By Will Rose, Transatlantic Community Analyst
A strong showing for euroskeptic parties in last month’s European Parliament elections represents a shift in the European political landscape and a problem for a legislative body that will find a significant share of its members opposed to its existence and influence. On the whole, euroskeptic parties and other anti-EU groups managed to double their vote share, and in the United Kingdom, France, Greece and Denmark, euroskeptics emerged as national winners. In Italy, the Netherlands, Austria and elsewhere, euroskeptic parties had strong showings but did not win pluralities.
The cause of the euroskeptic upsurge is mainly attributed to dissatisfaction with the pace of economic recovery; the latest Eurobarometer data indicates that only a quarter of EU residents believe the organization is headed in the right direction, and “waste of money” is still the third most frequent response when EU residents are polled about what the EU means to them personally. However, it is culture rather than economic policy that unifies the various euroskeptics that will make up a sizable band of opposition in the next European Parliament. On the surface, two of the first-place euroskeptic parties – the French National Front (FN), a radical right party that was led for decades by the firebrand anti-Semite Jean-Marie Le Pen, and the Greek party the Coalition of the Radical Left (SYRIZA) – do not have much in common other than their opposition to the EU and its policies. However, what one sees as an underlying feature in their stances and rhetoric – and in the platforms of other euroskeptic parties – is a dedication to the national unit and a desire to extricate the nation from wider, multi-state organizations and obligations.
In this sense, euroskeptics represent a substantial threat to the European Union. But it is unlikely that a small group euroskeptics will be able to effect major change from within the EU – indeed, they are far from united. FN and the United Kingdom Independence Party (UKIP) are each trying to build separate coalitions, and other euroskeptic parties have already joined more mainstream groups or have been deemed too extreme to be included in a euroskeptic grouping. However, the victories of FN and UKIP do signal that European citizens are beginning, in ever-larger numbers, to question the utility of EU membership. Even those who do not wish to extricate themselves from the EU completely still envision an organization that is significantly smaller in size and weaker in influence.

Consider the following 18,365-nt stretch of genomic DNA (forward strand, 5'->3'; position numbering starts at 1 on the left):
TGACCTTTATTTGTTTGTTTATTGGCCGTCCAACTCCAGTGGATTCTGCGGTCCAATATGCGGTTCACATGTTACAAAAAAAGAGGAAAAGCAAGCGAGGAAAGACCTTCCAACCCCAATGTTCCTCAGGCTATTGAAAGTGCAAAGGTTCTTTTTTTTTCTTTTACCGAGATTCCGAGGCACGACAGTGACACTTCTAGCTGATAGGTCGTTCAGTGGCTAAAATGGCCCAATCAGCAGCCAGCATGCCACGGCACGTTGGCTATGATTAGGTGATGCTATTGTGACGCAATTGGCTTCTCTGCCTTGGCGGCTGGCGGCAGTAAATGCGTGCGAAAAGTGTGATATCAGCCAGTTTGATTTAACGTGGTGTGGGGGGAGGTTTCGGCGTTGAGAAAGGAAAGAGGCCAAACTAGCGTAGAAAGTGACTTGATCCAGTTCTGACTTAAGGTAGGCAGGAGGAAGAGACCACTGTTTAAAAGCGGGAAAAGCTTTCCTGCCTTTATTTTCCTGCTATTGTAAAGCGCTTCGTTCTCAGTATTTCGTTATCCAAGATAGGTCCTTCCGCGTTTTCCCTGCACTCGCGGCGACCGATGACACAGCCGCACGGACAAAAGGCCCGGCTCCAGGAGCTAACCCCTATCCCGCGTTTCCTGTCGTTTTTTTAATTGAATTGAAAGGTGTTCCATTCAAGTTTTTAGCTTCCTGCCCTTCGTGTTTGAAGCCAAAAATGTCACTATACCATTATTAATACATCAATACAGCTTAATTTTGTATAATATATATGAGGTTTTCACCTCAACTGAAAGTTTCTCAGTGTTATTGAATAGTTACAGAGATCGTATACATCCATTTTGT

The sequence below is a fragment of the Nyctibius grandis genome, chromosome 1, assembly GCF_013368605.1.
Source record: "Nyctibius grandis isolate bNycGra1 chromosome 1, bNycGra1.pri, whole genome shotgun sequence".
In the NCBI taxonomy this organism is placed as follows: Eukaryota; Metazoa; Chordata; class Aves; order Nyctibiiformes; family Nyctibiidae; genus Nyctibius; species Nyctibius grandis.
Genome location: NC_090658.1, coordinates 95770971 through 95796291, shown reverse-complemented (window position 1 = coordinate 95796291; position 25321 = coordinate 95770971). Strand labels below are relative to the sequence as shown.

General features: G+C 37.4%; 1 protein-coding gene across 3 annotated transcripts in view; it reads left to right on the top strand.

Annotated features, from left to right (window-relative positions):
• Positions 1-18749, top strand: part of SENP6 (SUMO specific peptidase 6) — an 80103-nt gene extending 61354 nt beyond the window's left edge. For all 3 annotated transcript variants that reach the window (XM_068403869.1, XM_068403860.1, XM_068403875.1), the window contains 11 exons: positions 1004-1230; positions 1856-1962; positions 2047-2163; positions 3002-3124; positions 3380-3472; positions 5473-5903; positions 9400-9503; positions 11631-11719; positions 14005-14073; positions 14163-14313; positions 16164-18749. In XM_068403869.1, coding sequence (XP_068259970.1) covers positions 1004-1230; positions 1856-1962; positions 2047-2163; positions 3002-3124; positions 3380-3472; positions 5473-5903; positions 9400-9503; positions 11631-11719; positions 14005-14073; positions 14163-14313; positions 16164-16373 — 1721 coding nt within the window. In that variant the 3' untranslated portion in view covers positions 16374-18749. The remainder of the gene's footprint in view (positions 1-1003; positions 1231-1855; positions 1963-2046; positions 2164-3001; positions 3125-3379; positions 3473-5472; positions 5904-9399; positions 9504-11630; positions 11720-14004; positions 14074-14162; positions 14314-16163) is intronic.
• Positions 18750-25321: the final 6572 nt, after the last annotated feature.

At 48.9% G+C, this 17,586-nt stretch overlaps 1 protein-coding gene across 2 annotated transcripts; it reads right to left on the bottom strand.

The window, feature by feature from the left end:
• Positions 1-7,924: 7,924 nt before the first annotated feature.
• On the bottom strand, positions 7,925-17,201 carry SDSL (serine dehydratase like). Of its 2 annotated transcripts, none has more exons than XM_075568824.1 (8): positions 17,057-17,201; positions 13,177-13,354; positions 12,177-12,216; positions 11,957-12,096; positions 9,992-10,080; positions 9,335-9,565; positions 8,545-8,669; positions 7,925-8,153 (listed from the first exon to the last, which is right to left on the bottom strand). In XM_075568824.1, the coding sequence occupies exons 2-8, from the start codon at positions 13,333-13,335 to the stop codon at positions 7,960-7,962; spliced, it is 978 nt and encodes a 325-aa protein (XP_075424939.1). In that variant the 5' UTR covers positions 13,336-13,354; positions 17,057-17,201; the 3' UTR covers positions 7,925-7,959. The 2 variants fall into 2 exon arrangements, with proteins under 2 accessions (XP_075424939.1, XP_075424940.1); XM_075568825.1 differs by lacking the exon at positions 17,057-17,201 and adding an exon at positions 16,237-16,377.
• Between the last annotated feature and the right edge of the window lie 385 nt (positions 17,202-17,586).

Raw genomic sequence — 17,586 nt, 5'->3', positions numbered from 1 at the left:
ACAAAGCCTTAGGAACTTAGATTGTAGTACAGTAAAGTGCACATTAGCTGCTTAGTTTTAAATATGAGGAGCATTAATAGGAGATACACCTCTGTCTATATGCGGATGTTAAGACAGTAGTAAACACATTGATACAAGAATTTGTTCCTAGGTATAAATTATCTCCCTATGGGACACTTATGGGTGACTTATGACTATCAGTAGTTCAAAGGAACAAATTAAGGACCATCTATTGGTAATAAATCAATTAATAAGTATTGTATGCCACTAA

In keeping with their exaltation of the nation, many of these euroskeptic parties also harbor animosity toward the United States and its outsized role in international affairs. While there is little danger that either UKIP or FN (the largest and most surprising euroskeptic winners) will achieve the improbable and upset more established and centrist parties in national elections, these newly ascendant parties may be able to use their recently gained influence not only to advocate a withdrawal from the EU, but from other international organizations in which Britain and France play integral roles. While it is implausible that either nation would completely depart from any international group, heightened domestic pressure may lead them to scale back their roles in such organizations. In this way, it is possible for euroskeptics to pose a danger to transatlantic relations. Further, Marie Le Pen, leader of FN, has said that her first priority is the cancellation of the proposed Transatlantic Trade and Investment Partnership.
In all likelihood, though, there will be little change within the EU or in U.S.-EU relations. Euroskeptics, despite their strongest showing yet, will only represent minority coalitions in European Parliament. While European voters unleashed these populist parties as a desperate signal of dissatisfaction with the EU’s handling of its economic situation, it is unlikely that the latest elections will mark the starting point of an enduring shift in European public opinion. As the EU’s economy continues to improve in the aftermath of the global financial and Eurozone crises, these latest euroskeptic victories are unlikely to be repeated in domestic elections (except perhaps in Greece and Italy, both of which have experienced major shocks to their political and economic systems).